“But in doing so, I have become hard and crass,” Dinah responded, feeling the pain of such an acknowledgement but also a refreshing sense of peace filling her. “It was Whitehaven, in fact, who showed that to me. My mother was kind and compassionate – as was my father – and her devotion did not harden her in the way I have chosen to harden myself. It was my choice to be judgmental and condescending instead of accepting that how someone chooses to conduct themselves is entirely for their own deliberations.”
“Unless, of course, it is ruinous or hurtful to others,” Lady Whitehaven interrupted, making Dinah nod.
“My cousins did not act in the way that I thought they ought to, even though they did not hurt anyone by their actions nor ruin themselves entirely, as you have said,” Dinah finished. “Therefore, I was in the wrong. I hope to change my behavior now so that it is an improvement for both myself and those about me.”
Lady Whitehaven clasped her hands together, came around to Dinah’s chair, and reached down to hug her. Dinah, surprised by such a display of affection, hugged her aunt back and was surprised to see the tears gleaming in Lady Whitehaven’s eyes as she let Dinah go.
“I have only ever wanted you to be happy, Dinah,” Lady Whitehaven said, her voice a little hoarse with emotion. “I have seen how you have tormented yourself over the way your cousins have chosen to behave, and I have known that such an attitude could not bring you any such happiness. Now, mayhap, you will begin to enjoy your life instead of bringing such sorrow and struggle to your own heart. And what is more, I am glad that Grayson has been so willing to speak to you.” She let out a contented sigh and turned around to make her way to the door again. “It may be that, finally, he is also changing from a rather selfish and arrogant sort of gentleman to one who is considerate and kindhearted.” Pulling open the door, she gave Dinah a long smile. “Although I shall only see evidence of such a change once he has recovered from this illness of his, I suppose,” she finished, before walking out of the dining room and leaving Dinah to herself.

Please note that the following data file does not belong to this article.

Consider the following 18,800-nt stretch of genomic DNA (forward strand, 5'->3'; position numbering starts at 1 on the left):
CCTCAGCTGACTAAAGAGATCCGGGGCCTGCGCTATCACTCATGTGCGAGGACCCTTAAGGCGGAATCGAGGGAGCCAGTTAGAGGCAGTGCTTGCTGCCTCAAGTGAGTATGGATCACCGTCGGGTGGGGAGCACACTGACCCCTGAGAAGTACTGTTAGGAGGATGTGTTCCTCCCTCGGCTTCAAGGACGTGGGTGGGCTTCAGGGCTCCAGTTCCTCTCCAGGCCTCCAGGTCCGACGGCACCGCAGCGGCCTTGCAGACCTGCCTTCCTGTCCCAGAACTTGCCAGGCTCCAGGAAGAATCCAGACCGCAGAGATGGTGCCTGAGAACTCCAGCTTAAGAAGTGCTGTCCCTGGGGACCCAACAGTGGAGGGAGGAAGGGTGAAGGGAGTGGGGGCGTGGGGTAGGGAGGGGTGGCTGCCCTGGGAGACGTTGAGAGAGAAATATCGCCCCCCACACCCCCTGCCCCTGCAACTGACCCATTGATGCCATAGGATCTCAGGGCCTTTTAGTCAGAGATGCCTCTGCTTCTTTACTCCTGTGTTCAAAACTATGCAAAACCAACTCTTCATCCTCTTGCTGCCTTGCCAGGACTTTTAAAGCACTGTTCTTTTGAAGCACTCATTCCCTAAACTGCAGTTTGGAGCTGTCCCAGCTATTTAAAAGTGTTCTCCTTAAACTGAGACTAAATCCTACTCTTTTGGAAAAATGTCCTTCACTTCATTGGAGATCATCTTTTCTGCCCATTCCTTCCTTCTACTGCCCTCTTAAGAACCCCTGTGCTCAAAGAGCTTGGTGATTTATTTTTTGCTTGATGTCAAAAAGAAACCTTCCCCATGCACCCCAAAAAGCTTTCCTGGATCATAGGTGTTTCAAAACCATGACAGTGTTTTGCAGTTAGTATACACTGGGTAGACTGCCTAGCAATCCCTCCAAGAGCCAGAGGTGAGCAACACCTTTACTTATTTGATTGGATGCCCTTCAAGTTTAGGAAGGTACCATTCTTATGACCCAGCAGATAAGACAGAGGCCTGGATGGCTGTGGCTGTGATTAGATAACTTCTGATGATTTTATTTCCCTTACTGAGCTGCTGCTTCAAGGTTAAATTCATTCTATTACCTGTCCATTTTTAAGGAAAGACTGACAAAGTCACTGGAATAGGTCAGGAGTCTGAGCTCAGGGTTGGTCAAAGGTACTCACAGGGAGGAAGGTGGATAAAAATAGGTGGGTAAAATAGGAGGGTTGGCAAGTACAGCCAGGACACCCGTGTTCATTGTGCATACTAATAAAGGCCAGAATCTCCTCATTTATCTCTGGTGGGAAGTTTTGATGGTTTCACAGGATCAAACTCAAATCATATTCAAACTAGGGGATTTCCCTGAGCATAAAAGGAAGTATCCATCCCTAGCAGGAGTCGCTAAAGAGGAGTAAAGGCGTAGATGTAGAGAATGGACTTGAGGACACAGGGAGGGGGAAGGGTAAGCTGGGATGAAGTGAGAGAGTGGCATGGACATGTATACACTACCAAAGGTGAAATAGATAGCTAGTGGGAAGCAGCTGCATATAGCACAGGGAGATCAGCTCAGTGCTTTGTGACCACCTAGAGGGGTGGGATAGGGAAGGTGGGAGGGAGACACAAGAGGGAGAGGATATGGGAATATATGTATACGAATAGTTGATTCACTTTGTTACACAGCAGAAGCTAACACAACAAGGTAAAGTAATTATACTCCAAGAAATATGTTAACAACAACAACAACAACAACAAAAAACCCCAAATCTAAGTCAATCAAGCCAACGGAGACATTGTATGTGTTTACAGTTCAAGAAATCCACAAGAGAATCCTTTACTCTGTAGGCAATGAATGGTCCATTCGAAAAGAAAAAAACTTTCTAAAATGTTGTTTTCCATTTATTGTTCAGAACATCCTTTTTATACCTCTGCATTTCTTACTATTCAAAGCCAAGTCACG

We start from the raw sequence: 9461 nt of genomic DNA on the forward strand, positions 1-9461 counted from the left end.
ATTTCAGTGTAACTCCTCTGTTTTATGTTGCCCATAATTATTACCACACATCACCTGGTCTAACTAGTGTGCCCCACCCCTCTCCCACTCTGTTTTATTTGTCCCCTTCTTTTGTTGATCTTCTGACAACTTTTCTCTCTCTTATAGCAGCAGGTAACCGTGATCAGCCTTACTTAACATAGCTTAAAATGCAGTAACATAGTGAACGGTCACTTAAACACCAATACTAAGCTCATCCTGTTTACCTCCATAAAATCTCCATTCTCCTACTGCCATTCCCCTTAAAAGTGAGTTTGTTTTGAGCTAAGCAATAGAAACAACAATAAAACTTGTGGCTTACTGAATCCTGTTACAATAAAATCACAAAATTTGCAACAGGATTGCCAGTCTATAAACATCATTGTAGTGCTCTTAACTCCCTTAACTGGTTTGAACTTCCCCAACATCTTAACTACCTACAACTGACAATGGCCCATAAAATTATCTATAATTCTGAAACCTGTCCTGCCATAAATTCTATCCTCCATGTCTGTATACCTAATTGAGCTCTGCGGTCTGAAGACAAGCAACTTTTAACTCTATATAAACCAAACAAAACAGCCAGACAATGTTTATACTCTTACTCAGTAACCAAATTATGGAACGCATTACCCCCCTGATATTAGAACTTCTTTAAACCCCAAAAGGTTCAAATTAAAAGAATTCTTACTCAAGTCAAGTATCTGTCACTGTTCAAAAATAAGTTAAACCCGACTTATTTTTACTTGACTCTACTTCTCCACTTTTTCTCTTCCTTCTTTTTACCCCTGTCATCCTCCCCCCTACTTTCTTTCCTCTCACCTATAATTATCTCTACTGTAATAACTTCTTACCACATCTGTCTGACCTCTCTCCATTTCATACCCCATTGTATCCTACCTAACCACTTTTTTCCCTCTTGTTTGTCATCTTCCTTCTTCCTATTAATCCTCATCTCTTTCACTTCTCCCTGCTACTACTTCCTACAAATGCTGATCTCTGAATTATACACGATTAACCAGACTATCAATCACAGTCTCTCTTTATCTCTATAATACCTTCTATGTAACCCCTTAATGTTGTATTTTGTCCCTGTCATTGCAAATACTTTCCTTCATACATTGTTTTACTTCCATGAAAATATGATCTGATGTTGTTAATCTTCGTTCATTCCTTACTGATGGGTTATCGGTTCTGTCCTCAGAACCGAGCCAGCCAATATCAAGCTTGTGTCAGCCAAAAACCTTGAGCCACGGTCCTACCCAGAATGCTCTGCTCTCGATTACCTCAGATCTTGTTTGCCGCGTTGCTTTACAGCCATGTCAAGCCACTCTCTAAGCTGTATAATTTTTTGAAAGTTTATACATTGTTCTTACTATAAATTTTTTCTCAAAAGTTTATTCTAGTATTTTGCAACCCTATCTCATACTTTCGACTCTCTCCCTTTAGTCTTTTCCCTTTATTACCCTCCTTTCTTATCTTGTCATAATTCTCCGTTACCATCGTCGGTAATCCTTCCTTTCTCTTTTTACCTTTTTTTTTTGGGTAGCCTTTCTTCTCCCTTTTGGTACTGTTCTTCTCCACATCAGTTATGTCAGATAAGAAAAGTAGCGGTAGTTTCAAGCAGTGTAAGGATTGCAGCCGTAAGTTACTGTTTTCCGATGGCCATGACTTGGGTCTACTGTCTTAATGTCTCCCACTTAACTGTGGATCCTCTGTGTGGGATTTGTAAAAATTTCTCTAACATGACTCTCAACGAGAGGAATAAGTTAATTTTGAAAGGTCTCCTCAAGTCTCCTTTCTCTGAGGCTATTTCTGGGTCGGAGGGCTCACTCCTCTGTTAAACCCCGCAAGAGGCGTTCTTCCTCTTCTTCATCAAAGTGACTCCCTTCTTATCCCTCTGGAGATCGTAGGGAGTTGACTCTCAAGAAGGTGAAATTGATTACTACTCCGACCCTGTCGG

Dinah let out a long breath, wincing inwardly with the knowledge that she had deliberately hidden the truth from Lady Whitehaven as regarded her son. In fact, more than that, she had lied to Lady Whitehaven outrightly, telling her that Lord Whitehaven had taken ill and wanted to stay in his rooms in darkness until he was recovered. Lady Whitehaven had been instantly worried about him and had sent for a doctor, who was taken into Lord Whitehaven’s confidences as regarded keeping the truth of his condition from his mother. The doctor had obeyed, of course, and had reassured Lady Whitehaven that her son required only rest and quiet until he recovered, which should be within the week.